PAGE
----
From Which Side to the Steady State of the Augmented Solow Model? The Role of Country-Specific Total Factor Productivity Growth Rates

Hollanders, Hugo and Ziesemer, Thomas (1999). From Which Side to the Steady State of the Augmented Solow Model? The Role of Country-Specific Total Factor Productivity Growth Rates. UNU-MERIT Research Memoranda. UNU-MERIT.

Document type:
Report

Metadata
Documents
Versions
Statistics
  • Attached Files (Some files may be inaccessible until you login with your UNU Collections credentials)
    Name Description MIMEType Size Downloads
    rm1999-003.pdf PDF application/pdf 227.60KB
  • Sub-type Working paper
    Author Hollanders, Hugo
    Ziesemer, Thomas
    Title From Which Side to the Steady State of the Augmented Solow Model? The Role of Country-Specific Total Factor Productivity Growth Rates
    Series Title UNU-MERIT Research Memoranda
    Volume/Issue No. 3
    Publication Date 1999
    Publisher UNU-MERIT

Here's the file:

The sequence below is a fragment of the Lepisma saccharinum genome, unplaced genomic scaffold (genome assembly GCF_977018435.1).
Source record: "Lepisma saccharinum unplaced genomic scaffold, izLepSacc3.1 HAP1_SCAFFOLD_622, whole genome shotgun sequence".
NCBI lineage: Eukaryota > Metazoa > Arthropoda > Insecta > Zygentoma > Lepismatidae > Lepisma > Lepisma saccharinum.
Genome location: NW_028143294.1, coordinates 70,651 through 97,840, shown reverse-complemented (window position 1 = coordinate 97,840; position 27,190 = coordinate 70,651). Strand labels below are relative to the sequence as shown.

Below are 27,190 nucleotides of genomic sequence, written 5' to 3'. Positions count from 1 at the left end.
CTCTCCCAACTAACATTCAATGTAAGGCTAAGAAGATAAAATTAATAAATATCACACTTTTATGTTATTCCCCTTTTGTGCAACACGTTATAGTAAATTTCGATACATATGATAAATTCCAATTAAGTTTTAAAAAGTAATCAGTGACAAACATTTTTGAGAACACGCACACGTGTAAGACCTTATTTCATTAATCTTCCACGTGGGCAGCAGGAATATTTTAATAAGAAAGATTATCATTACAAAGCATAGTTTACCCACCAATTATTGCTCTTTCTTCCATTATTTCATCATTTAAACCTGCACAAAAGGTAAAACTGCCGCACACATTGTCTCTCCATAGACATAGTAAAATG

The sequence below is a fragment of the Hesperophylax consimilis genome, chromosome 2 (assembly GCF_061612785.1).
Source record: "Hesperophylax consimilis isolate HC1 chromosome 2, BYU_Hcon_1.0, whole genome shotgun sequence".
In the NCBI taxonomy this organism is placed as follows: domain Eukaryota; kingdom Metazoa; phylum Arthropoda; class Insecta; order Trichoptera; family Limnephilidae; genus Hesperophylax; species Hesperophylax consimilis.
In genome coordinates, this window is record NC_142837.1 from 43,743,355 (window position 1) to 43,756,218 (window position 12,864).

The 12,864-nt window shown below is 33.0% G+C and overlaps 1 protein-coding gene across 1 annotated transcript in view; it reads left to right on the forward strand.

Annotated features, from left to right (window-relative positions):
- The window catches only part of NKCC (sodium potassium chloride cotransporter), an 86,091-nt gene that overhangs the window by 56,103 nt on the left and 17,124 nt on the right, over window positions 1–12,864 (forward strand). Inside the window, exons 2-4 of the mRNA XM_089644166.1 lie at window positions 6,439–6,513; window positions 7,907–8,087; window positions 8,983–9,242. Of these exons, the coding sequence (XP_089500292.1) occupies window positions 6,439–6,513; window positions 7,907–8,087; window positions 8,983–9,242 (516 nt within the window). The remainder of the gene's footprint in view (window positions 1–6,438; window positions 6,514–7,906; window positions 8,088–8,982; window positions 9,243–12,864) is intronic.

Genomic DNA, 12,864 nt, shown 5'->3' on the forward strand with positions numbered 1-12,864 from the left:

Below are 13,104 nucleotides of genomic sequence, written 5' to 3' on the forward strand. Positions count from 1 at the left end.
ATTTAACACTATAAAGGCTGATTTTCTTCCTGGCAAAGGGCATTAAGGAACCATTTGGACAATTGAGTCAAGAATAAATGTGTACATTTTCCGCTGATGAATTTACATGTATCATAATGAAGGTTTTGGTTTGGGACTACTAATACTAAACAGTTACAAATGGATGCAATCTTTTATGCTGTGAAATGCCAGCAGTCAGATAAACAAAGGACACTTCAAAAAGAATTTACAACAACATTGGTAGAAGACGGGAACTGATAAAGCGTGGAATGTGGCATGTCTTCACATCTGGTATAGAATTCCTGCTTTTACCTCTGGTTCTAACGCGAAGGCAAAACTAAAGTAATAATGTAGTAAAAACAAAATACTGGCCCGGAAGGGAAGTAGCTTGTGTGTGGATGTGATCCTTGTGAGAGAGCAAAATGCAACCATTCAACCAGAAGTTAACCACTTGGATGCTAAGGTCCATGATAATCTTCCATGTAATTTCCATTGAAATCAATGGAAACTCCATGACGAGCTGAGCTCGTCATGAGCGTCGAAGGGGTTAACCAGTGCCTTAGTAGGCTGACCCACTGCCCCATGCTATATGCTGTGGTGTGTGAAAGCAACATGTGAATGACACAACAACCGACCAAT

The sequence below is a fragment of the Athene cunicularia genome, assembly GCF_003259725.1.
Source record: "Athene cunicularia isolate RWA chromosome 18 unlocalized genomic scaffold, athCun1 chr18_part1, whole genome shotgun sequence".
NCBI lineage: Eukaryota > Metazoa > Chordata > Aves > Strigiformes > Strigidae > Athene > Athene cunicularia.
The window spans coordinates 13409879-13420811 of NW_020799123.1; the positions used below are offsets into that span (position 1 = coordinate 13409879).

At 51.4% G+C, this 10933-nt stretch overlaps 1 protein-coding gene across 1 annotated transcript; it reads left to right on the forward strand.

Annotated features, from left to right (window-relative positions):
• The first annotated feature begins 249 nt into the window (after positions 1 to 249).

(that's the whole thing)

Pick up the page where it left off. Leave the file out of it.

Language eng
    Abstract The human capital-augmented Solow model (Mankiw et al., 1992) has been criticized by Cho and Graham (1996) by stating that half of all countries converge to their steady state from above, i.e. from income levels above those obtained in their steady state. This is clearly at odds with the general idea that countries approach their steady state from a backward position. In this paper we will argue that this result is primarily due to the assumption of an identical exogenous rate of technological progress for all countries. Once different rates of technological progress are introduced into the model, the number of countries approaching their steady state from above is reduced to a number more in line with what the augmented Solow model would predict. However, for a sample consisting of 98 non-oil countries, the assumption of constant returns to scale has to be rejected. For the non-oil sample our analysis thus both supports and challenges the human capital-augmented Solow model. For a more limited sample consisting of 22 OECD countries, the results clearly support the augmented Solow model by both reducing the number of countries converging from above their steady state to zero and by accepting the assumption of constant returns to scale.
    Copyright Year 1999
    Copyright type All rights reserved
  • Versions
    Version Filter Type
  • Citation counts
    Google Scholar Search Google Scholar
    Access Statistics: 403 Abstract Views, 54 File Downloads  -  Detailed Statistics
    Created: Fri, 13 Dec 2013, 13:02:12 JST